A Look at the 5:2 Diet and the Fasting-Mimicking Diet 

What are the effects of eating only five days a week or following a diet that mimics fasting five days a month?

Instead of eating every other day, what if ate five days a week and on an empty stomach for the other two? As I analyze it in my video. The 5:2 diet and the fasting-mimicking diet put to the testThe available data is similar to that for alternate-day fasting: approximately a dozen pounds of weight loss was reported in overweight men and also reported overweight women more than six months, no difference found between participants on the 5:2 intermittent fasting regimen and those on a continuous restriction of 500 calories per day. The largest trial to date found a weight loss of 18 pounds over six months in the 5:2 group, which is not significantly different from the 20 pounds lost in the continuous calorie restriction group. Weight maintenance over the next six months was also not found to be different.

Although feelings of hunger may be more pronounced with the 5:2 pattern than with an equivalent level of daily calorie reduction, it does not seem lead to overeat on non-fasting days. One might expect that going two days without food would negatively affect mood, but no such adverse impact was observed. noted for those who fast completely on zero calories or job to only two packages of oats on each of the “fasting” days. (Oats provide about 500 calories per day.) Like alternate-day fasting, the 5:2 fasting pattern appeared to have inconsistent effects on cognition and health. conservation lean mass, and also failed living up to the “popular notion” that intermittent fasting would be “easier” to adhere to than daily calorie restriction.

Compared with those in the continuous restraint control group, fewer subjects in the 5:2 pattern group voiced interest in continuing with their diet once the study is completed. This was attributed to quality of life issues, with participants who fasted 5:2 citing headaches, lack of energy, and difficulty fitting fasting days into their weekly routine. However, as you can see below and at minute 1:53 of my videoThere has not yet been a single study done on the 5:2 diet. demonstration Elevated LDL cholesterol compared to continuous calorie restriction at six months. Nor has it been shown for year. This offers a potential advantage over alternate day regimens.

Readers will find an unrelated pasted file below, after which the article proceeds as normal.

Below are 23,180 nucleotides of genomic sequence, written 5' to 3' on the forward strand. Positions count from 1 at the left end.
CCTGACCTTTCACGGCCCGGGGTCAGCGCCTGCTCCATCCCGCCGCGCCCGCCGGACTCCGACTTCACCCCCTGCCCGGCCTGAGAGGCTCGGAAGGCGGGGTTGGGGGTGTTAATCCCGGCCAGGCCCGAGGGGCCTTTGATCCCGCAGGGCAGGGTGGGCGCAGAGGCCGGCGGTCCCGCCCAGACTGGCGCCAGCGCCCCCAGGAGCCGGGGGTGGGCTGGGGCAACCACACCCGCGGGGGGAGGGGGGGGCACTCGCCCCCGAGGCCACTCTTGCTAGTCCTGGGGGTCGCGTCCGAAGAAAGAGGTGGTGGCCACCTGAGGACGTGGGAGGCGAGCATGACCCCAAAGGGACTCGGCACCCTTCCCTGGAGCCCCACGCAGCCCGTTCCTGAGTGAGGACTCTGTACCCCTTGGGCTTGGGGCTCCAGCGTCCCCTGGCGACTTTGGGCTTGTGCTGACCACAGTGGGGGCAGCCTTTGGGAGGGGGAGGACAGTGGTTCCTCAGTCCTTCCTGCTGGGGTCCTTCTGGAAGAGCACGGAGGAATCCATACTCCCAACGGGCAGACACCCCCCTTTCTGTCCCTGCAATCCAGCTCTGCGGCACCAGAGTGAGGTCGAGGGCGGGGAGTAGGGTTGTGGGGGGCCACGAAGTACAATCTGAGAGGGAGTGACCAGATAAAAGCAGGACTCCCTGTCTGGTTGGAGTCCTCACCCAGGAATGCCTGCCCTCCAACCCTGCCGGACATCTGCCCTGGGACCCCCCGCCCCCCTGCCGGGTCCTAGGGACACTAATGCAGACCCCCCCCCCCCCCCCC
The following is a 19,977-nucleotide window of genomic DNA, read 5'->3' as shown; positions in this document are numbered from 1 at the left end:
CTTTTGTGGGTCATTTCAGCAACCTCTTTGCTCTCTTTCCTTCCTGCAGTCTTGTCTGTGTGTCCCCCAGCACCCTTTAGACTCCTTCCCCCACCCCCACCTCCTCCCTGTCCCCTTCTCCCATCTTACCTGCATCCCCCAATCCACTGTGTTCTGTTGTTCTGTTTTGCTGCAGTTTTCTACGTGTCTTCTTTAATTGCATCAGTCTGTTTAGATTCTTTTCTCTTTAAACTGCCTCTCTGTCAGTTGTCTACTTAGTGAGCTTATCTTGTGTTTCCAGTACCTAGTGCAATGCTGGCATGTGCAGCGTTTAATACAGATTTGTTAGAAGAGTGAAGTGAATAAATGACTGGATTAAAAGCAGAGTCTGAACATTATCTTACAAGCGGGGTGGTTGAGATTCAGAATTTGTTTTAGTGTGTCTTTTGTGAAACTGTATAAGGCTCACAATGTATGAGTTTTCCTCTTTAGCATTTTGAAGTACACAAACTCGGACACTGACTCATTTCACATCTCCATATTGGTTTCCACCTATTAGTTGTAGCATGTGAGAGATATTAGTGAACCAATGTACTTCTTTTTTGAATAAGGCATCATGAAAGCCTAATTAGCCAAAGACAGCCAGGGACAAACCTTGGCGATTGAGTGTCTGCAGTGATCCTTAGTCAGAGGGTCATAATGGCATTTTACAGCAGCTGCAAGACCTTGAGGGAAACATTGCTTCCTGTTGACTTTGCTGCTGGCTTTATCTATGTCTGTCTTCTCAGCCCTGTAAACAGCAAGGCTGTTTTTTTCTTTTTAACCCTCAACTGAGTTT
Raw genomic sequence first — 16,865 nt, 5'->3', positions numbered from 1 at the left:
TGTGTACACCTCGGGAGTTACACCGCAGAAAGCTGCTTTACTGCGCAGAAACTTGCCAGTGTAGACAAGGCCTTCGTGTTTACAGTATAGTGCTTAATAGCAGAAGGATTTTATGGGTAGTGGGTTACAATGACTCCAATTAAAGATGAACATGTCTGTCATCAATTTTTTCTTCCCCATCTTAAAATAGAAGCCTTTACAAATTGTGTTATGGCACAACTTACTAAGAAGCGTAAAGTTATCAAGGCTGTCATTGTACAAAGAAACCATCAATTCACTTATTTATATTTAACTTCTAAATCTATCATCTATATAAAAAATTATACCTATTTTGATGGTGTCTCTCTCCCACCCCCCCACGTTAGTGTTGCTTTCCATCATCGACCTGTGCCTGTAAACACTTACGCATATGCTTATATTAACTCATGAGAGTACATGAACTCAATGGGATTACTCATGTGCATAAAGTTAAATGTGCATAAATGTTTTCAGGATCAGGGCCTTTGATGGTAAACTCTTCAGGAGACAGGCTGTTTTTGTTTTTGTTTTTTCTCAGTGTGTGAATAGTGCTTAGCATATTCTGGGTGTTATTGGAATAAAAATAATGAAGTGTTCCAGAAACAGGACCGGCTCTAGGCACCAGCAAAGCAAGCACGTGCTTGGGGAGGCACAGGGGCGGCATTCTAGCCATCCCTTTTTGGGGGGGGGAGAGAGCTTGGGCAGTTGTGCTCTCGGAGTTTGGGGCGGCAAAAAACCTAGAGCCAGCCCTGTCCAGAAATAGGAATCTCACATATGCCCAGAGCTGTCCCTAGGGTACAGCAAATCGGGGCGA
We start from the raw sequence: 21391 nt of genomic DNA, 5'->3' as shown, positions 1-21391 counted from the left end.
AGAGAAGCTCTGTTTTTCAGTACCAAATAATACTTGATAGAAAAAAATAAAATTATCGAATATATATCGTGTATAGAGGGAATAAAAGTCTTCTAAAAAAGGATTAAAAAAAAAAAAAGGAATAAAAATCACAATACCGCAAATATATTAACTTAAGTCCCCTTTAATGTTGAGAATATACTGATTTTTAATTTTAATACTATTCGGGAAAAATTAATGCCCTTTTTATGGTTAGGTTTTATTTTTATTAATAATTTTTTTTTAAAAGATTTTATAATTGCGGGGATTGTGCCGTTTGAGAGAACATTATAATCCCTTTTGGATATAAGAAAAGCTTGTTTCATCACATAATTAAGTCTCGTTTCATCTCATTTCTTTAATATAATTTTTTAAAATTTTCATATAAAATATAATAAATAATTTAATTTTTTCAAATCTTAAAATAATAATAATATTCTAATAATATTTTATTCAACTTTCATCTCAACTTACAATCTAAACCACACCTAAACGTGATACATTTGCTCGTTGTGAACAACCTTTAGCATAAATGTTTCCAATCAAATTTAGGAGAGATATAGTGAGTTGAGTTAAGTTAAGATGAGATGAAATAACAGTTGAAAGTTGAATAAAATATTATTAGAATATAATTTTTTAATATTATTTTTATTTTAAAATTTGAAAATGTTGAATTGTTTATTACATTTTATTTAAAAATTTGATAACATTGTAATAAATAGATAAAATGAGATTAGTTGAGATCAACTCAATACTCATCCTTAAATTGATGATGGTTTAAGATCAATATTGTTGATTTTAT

Instead of 5:2, what about 25:5? spent Five consecutive days a month following a “fasting-mimicking diet” (FMD)? Longevity researcher Valter Longo designed a five-day eating plan to try to simulate the metabolic effects of fasting by be low in protein, sugar and calories with zero animal proteins and zero animal fats. By going on the plant-based diet, he hoped to reduce the level of the cancer-promoting growth hormone IGF-1. In fact, he achieved this goal, along with a drop in inflammation markers, after three cycles of his five-day-a-month program, as you can see below and at 2:33 in my video.

One hundred men and women were random consume your fasting-mimicking diet for five consecutive days a month or maintain your regular diet the entire time. As you can see in the graph below and at 2:47 of my videoAfter three months, the FMD group was lost about six pounds compared to the control group, with significant drops in body fat and waist circumference, accompanied by a drop in blood pressure.

Those who were worst off accrued the most spectacular gains, as seen in the chart below and at 3:04 in my video. What is even more surprising is that, three more months after its completion, some of the benefits seemed to persist, suggesting that the effects “may last for several months.” However, it is unclear whether those randomized to the FMD group used it as an opportunity to make positive lifestyle changes that helped maintain some of the weight loss.

Dr. Longo created a company to market his diet plan, but, to his credit, he says he “does not receive a salary or consulting fees from the company… and will donate 100% of his shares to charity.” the whole diet appears mostly dehydrated soup mixes, herbal teas like hibiscus and chamomile, kale chips, nut-based energy bars, an algae-based DHA supplement, and a multivitamin sprinkled with plant powder. Why spend $50 a day on a few processed snacks when you could eat a few hundred calories a day from real vegetables instead?

How interesting was that? All you can eat surface vegetables for five days would have the same low amount of protein, sugars and calories with zero protein or animal fats. But we’ll probably never know if it works as well, better, or worse because it’s hard to imagine such a study being done without the financial incentive.

To learn more about IGF-1, watch my video. Flashback Friday: animal protein compared to smoking cigarettes.

In this series on fasting, I’ve covered several topics, including the basics of calories and weight loss, water-only fasting, and alternate-day types of fasting; See them all in the related videos below.

I close the series with videos on time-restricted eating: Time-restricted feeding put to the test and The benefits of eating early with time restriction.

If you want all the videos in one place, I did three webinars on fasting:intermittent fasting, Fasting to reverse diseaseand Fasting and cancer—And they are all available to download now.

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